Renaud Egreteau and Larry Jagan, Soldiers and Diplomacy in Burma: Understanding the Foreign Relations of the Burmese Praetorian State

By Metraux, Daniel A. | Southeast Review of Asian Studies, Annual 2015 | Go to article overview

Renaud Egreteau and Larry Jagan, Soldiers and Diplomacy in Burma: Understanding the Foreign Relations of the Burmese Praetorian State


Metraux, Daniel A., Southeast Review of Asian Studies


Renaud Egreteau and Larry Jagan, Soldiers and Diplomacy in Burma: Understanding the Foreign Relations of the Burmese Praetorian State. Singapore: National University of Singapore Press, 2013. xiii + 541 pages.

The nearly seven decades since Burma achieved independence in 1948 have been years of increasing misery. Instead of marching forward to new heights of freedom and prosperity, Burma has instead embarked on a hellish descent into recession and economic ruin. The first fourteen years of independence held some promise of democratic government and a stable economy, but a 1962 military coup precipitated a fifty-year crisis that transformed a once-vibrant people and economy into one of the most impoverished and depressed nations on earth.

The military's rule led to the total repression of free speech. The brutal combination of continued economic decline and political repression led to occasional resistance against the government by students and workers, but their demonstrations were ruthlessly crushed. Torture, political imprisonment, and other human rights abuses were all too common. It was not until 2010 that the ruling military announced democratic reforms and abandoned some of the more repressive practices of the previous fifty years.

Burma's Tatmadaw (military) began relaxing some aspects of its harsh rule in 2010, releasing many political prisoners, granting greater freedom to its citizenry, and opening Burma to the outside world, but even now the military retains the reins of power. The military has retreated into the background and has succeeded in avoiding scrutiny by foreign analysts and experts who focus on the nation's supposed transition to democratic rule, but even in the background it retains much of its traditional power.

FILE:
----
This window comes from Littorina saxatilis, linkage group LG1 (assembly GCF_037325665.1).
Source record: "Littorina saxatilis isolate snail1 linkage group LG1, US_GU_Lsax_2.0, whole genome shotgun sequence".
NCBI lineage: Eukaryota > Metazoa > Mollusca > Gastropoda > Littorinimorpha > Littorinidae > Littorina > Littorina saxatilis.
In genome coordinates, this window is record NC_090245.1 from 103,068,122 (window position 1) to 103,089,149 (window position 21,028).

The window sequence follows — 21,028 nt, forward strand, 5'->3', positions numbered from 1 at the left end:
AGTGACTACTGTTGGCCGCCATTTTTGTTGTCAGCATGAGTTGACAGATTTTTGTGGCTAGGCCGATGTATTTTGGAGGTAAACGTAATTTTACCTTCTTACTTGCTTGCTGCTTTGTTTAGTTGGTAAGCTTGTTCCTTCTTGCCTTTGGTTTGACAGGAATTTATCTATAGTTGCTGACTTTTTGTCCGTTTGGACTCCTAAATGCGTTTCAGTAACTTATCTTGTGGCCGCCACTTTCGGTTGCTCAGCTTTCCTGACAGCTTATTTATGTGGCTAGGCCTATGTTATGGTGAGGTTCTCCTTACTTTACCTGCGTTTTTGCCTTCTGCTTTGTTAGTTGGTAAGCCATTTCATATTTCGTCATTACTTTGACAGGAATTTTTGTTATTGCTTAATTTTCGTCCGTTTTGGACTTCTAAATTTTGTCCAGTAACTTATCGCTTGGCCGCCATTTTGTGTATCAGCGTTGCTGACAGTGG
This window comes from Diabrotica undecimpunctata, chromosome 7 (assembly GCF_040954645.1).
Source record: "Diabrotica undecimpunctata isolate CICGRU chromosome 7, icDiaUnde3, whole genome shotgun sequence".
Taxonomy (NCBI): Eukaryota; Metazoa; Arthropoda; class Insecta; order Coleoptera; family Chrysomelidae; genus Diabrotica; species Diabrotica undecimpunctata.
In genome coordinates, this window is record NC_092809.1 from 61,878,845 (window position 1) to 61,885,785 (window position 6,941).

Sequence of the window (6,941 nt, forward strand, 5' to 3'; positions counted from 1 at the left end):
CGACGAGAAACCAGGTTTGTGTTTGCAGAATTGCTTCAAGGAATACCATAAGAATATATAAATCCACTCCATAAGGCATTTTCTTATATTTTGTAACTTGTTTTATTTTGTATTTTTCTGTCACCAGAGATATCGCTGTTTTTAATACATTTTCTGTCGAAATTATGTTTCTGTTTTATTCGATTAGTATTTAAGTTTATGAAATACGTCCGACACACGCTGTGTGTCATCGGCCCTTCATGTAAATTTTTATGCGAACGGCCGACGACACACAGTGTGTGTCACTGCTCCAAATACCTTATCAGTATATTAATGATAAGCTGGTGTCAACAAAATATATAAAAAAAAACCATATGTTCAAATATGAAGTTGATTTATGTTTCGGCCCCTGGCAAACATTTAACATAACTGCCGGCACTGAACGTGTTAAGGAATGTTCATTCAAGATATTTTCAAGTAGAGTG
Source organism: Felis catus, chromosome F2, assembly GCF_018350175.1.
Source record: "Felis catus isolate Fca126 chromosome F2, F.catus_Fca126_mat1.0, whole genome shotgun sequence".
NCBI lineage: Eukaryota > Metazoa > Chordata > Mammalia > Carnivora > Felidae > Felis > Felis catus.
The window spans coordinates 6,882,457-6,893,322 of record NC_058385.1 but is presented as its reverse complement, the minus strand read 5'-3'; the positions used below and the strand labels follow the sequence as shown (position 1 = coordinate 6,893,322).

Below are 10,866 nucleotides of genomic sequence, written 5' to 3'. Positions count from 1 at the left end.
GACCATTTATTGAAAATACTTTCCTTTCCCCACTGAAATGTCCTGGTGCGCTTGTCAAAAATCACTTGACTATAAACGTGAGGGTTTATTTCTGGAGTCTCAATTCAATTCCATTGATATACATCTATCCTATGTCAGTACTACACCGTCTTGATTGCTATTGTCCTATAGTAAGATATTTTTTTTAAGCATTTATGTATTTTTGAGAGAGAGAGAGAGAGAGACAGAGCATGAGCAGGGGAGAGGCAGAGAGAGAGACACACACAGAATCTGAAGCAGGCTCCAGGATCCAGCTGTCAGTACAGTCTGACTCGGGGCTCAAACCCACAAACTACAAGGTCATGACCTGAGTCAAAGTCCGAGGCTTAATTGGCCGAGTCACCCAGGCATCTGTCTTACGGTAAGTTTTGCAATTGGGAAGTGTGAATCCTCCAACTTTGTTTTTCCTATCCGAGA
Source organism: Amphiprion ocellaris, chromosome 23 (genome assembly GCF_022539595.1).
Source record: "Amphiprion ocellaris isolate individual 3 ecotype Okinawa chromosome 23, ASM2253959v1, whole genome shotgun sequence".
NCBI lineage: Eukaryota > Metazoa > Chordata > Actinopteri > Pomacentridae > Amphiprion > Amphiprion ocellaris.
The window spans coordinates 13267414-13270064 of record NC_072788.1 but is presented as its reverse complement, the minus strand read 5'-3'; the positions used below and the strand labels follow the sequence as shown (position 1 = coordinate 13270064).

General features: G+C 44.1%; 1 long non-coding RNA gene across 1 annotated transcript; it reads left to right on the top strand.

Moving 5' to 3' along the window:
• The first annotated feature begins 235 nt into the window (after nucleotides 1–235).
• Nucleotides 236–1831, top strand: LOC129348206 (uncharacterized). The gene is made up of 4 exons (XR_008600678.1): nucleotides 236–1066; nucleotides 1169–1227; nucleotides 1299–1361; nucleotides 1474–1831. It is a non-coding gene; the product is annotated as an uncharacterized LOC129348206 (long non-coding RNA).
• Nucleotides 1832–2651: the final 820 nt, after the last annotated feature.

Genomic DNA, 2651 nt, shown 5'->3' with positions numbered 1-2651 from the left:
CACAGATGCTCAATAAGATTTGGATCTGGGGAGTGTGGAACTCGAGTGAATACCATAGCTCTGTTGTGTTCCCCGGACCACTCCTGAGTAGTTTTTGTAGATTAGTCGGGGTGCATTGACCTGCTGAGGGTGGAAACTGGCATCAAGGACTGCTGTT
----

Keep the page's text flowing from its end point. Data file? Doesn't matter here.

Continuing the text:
The overwhelming presence of the military in Burmese life today is carefully documented by two old "Burma hands," Renaud Egreteau, a professor at the University of Hong Kong, and Larry Jagan, a journalist and political analyst based in Bangkok They have produced a very worthwhile study, Soldiers and Diplomacy in Burma, an analysis of the military's control of Burma and its huge influence on the direction of the country's foreign policy.

The authors use the term "praetorian state" to describe the political structure of Burma and the military's dominant governmental role. In its original Roman context, the term "Praetorian Guard" describes an "elitist military unit" that dominates all aspects of life in a given society. They affirm that the best way to describe the role of the military in Burmese society is to label it "a political configuration in which the armed forces--mainly embodied by their high-ranking and senior military officer corps--tend to intervene in the day-to-day politics and enter the broader civilian policy world, to the point of being potentially able to dominate the whole political system" (21). The praetorians regard themselves as the true guardians of the state and the only group capable of maintaining the independence and integrity of the nation.

The authors argue that even though Burma has begun to emerge from isolation and to allow greater freedoms, the country still fits the praetorian model. Although disguised in civilian clothing, Burma's "praetorian guard" still maintains control. Specifically, it retains the three most important government ministries (Home, Defense/Security, and Foreign Affairs) and a quarter of the seats in the national legislature. It also dominates the bureaucracy through ex-military officers. The result is that the military establishment is still the dominant force in making foreign policy and directing the conduct of foreign relations, while opposition groups like the National League for Democracy led by Aung San Suu Kyi, while increasingly free to operate, have only token representation in the national parliament. The defense budget has always been much larger than other sectors and continues to grow today under "civilian" rule. …

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